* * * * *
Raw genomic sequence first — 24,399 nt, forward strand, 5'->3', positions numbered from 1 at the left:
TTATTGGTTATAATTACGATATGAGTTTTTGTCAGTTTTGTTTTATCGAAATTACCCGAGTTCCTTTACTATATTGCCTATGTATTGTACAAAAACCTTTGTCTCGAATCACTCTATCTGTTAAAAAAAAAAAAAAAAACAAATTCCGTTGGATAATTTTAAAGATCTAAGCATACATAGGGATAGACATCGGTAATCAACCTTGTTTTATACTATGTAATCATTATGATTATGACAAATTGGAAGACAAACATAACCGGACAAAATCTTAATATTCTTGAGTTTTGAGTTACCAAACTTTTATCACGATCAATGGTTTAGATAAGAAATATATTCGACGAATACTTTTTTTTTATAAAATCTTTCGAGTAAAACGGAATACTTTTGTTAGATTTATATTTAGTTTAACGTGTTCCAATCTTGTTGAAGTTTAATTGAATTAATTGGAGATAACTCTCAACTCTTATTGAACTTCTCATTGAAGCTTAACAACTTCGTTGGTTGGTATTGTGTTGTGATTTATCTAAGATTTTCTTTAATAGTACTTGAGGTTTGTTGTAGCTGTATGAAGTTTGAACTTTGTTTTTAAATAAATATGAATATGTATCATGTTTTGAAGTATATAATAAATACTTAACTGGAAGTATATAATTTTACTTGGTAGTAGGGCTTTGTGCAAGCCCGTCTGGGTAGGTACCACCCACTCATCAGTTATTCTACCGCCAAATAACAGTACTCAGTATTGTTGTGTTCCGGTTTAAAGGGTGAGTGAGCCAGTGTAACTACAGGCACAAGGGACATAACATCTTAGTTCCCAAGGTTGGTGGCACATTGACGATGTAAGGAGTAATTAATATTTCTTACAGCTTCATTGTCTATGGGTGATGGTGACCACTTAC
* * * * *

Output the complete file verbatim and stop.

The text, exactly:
Raw genomic sequence first — 24,399 nt, forward strand, 5'->3', positions numbered from 1 at the left:
TTATTGGTTATAATTACGATATGAGTTTTTGTCAGTTTTGTTTTATCGAAATTACCCGAGTTCCTTTACTATATTGCCTATGTATTGTACAAAAACCTTTGTCTCGAATCACTCTATCTGTTAAAAAAAAAAAAAAAAACAAATTCCGTTGGATAATTTTAAAGATCTAAGCATACATAGGGATAGACATCGGTAATCAACCTTGTTTTATACTATGTAATCATTATGATTATGACAAATTGGAAGACAAACATAACCGGACAAAATCTTAATATTCTTGAGTTTTGAGTTACCAAACTTTTATCACGATCAATGGTTTAGATAAGAAATATATTCGACGAATACTTTTTTTTTATAAAATCTTTCGAGTAAAACGGAATACTTTTGTTAGATTTATATTTAGTTTAACGTGTTCCAATCTTGTTGAAGTTTAATTGAATTAATTGGAGATAACTCTCAACTCTTATTGAACTTCTCATTGAAGCTTAACAACTTCGTTGGTTGGTATTGTGTTGTGATTTATCTAAGATTTTCTTTAATAGTACTTGAGGTTTGTTGTAGCTGTATGAAGTTTGAACTTTGTTTTTAAATAAATATGAATATGTATCATGTTTTGAAGTATATAATAAATACTTAACTGGAAGTATATAATTTTACTTGGTAGTAGGGCTTTGTGCAAGCCCGTCTGGGTAGGTACCACCCACTCATCAGTTATTCTACCGCCAAATAACAGTACTCAGTATTGTTGTGTTCCGGTTTAAAGGGTGAGTGAGCCAGTGTAACTACAGGCACAAGGGACATAACATCTTAGTTCCCAAGGTTGGTGGCACATTGACGATGTAAGGAGTAATTAATATTTCTTACAGCTTCATTGTCTATGGGTGATGGTGACCACTTAC